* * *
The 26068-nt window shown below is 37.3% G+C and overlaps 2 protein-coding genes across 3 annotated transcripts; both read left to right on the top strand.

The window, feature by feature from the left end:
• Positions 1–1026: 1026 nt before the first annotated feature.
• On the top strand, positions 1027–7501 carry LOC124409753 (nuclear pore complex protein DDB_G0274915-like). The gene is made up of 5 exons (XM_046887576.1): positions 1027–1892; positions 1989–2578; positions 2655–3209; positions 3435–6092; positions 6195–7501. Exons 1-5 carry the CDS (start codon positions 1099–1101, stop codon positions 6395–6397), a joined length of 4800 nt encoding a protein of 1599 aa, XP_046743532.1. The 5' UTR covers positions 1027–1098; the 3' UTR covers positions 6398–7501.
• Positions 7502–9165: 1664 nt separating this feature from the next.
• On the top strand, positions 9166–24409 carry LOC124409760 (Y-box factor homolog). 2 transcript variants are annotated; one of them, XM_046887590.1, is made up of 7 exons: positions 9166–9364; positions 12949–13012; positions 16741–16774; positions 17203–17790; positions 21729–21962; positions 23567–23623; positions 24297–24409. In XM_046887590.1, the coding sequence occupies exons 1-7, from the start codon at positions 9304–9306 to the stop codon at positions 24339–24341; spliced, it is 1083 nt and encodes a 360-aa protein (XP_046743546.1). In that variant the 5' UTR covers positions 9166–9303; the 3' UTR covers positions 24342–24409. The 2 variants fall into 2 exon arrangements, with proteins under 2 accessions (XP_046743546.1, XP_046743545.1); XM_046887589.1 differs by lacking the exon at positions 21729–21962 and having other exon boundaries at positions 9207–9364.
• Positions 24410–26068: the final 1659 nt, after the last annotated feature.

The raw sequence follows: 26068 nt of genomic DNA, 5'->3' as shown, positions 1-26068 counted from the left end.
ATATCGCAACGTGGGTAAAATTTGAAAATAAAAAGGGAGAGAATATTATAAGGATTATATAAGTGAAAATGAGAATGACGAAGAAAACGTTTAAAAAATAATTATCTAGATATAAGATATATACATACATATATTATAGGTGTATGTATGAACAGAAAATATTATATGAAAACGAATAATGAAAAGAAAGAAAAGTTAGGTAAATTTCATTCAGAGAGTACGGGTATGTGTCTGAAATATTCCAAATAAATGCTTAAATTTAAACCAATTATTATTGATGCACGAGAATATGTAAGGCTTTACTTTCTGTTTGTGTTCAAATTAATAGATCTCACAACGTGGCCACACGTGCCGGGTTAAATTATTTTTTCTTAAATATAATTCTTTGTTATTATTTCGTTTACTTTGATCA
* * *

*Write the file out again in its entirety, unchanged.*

The 26068-nt window shown below is 37.3% G+C and overlaps 2 protein-coding genes across 3 annotated transcripts; both read left to right on the top strand.

The window, feature by feature from the left end:
• Positions 1–1026: 1026 nt before the first annotated feature.
• On the top strand, positions 1027–7501 carry LOC124409753 (nuclear pore complex protein DDB_G0274915-like). The gene is made up of 5 exons (XM_046887576.1): positions 1027–1892; positions 1989–2578; positions 2655–3209; positions 3435–6092; positions 6195–7501. Exons 1-5 carry the CDS (start codon positions 1099–1101, stop codon positions 6395–6397), a joined length of 4800 nt encoding a protein of 1599 aa, XP_046743532.1. The 5' UTR covers positions 1027–1098; the 3' UTR covers positions 6398–7501.
• Positions 7502–9165: 1664 nt separating this feature from the next.
• On the top strand, positions 9166–24409 carry LOC124409760 (Y-box factor homolog). 2 transcript variants are annotated; one of them, XM_046887590.1, is made up of 7 exons: positions 9166–9364; positions 12949–13012; positions 16741–16774; positions 17203–17790; positions 21729–21962; positions 23567–23623; positions 24297–24409. In XM_046887590.1, the coding sequence occupies exons 1-7, from the start codon at positions 9304–9306 to the stop codon at positions 24339–24341; spliced, it is 1083 nt and encodes a 360-aa protein (XP_046743546.1). In that variant the 5' UTR covers positions 9166–9303; the 3' UTR covers positions 24342–24409. The 2 variants fall into 2 exon arrangements, with proteins under 2 accessions (XP_046743546.1, XP_046743545.1); XM_046887589.1 differs by lacking the exon at positions 21729–21962 and having other exon boundaries at positions 9207–9364.
• Positions 24410–26068: the final 1659 nt, after the last annotated feature.

The raw sequence follows: 26068 nt of genomic DNA, 5'->3' as shown, positions 1-26068 counted from the left end.
ATATCGCAACGTGGGTAAAATTTGAAAATAAAAAGGGAGAGAATATTATAAGGATTATATAAGTGAAAATGAGAATGACGAAGAAAACGTTTAAAAAATAATTATCTAGATATAAGATATATACATACATATATTATAGGTGTATGTATGAACAGAAAATATTATATGAAAACGAATAATGAAAAGAAAGAAAAGTTAGGTAAATTTCATTCAGAGAGTACGGGTATGTGTCTGAAATATTCCAAATAAATGCTTAAATTTAAACCAATTATTATTGATGCACGAGAATATGTAAGGCTTTACTTTCTGTTTGTGTTCAAATTAATAGATCTCACAACGTGGCCACACGTGCCGGGTTAAATTATTTTTTCTTAAATATAATTCTTTGTTATTATTTCGTTTACTTTGATCA